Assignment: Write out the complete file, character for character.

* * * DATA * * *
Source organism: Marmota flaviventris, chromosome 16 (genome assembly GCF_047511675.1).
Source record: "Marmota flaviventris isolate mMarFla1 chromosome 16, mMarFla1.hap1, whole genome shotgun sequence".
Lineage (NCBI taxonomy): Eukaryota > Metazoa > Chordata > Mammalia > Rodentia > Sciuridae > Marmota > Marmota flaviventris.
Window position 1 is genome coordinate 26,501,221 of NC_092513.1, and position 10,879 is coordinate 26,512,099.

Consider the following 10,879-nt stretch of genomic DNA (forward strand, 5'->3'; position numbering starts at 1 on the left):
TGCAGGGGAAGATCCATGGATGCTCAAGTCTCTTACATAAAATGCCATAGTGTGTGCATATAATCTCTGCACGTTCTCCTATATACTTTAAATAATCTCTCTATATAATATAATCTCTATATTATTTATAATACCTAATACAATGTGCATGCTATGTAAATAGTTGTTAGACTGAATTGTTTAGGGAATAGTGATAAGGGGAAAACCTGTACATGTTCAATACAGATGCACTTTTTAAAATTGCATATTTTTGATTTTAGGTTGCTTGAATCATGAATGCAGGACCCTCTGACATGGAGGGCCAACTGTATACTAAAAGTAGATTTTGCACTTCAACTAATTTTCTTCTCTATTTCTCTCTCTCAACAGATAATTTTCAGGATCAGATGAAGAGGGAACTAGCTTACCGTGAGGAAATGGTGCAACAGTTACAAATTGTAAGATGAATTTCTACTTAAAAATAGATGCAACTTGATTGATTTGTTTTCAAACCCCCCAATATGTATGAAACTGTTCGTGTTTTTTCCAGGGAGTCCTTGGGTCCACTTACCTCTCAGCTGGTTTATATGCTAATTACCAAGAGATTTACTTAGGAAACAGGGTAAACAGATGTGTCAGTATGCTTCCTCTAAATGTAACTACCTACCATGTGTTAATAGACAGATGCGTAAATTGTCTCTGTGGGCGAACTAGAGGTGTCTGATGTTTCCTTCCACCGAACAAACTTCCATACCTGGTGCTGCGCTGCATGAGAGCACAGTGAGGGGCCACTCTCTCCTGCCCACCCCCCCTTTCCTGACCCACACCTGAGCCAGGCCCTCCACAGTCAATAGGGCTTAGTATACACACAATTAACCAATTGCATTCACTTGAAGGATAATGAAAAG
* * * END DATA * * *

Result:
Source organism: Marmota flaviventris, chromosome 16 (genome assembly GCF_047511675.1).
Source record: "Marmota flaviventris isolate mMarFla1 chromosome 16, mMarFla1.hap1, whole genome shotgun sequence".
Lineage (NCBI taxonomy): Eukaryota > Metazoa > Chordata > Mammalia > Rodentia > Sciuridae > Marmota > Marmota flaviventris.
Window position 1 is genome coordinate 26,501,221 of NC_092513.1, and position 10,879 is coordinate 26,512,099.

Consider the following 10,879-nt stretch of genomic DNA (forward strand, 5'->3'; position numbering starts at 1 on the left):
TGCAGGGGAAGATCCATGGATGCTCAAGTCTCTTACATAAAATGCCATAGTGTGTGCATATAATCTCTGCACGTTCTCCTATATACTTTAAATAATCTCTCTATATAATATAATCTCTATATTATTTATAATACCTAATACAATGTGCATGCTATGTAAATAGTTGTTAGACTGAATTGTTTAGGGAATAGTGATAAGGGGAAAACCTGTACATGTTCAATACAGATGCACTTTTTAAAATTGCATATTTTTGATTTTAGGTTGCTTGAATCATGAATGCAGGACCCTCTGACATGGAGGGCCAACTGTATACTAAAAGTAGATTTTGCACTTCAACTAATTTTCTTCTCTATTTCTCTCTCTCAACAGATAATTTTCAGGATCAGATGAAGAGGGAACTAGCTTACCGTGAGGAAATGGTGCAACAGTTACAAATTGTAAGATGAATTTCTACTTAAAAATAGATGCAACTTGATTGATTTGTTTTCAAACCCCCCAATATGTATGAAACTGTTCGTGTTTTTTCCAGGGAGTCCTTGGGTCCACTTACCTCTCAGCTGGTTTATATGCTAATTACCAAGAGATTTACTTAGGAAACAGGGTAAACAGATGTGTCAGTATGCTTCCTCTAAATGTAACTACCTACCATGTGTTAATAGACAGATGCGTAAATTGTCTCTGTGGGCGAACTAGAGGTGTCTGATGTTTCCTTCCACCGAACAAACTTCCATACCTGGTGCTGCGCTGCATGAGAGCACAGTGAGGGGCCACTCTCTCCTGCCCACCCCCCCTTTCCTGACCCACACCTGAGCCAGGCCCTCCACAGTCAATAGGGCTTAGTATACACACAATTAACCAATTGCATTCACTTGAAGGATAATGAAAAG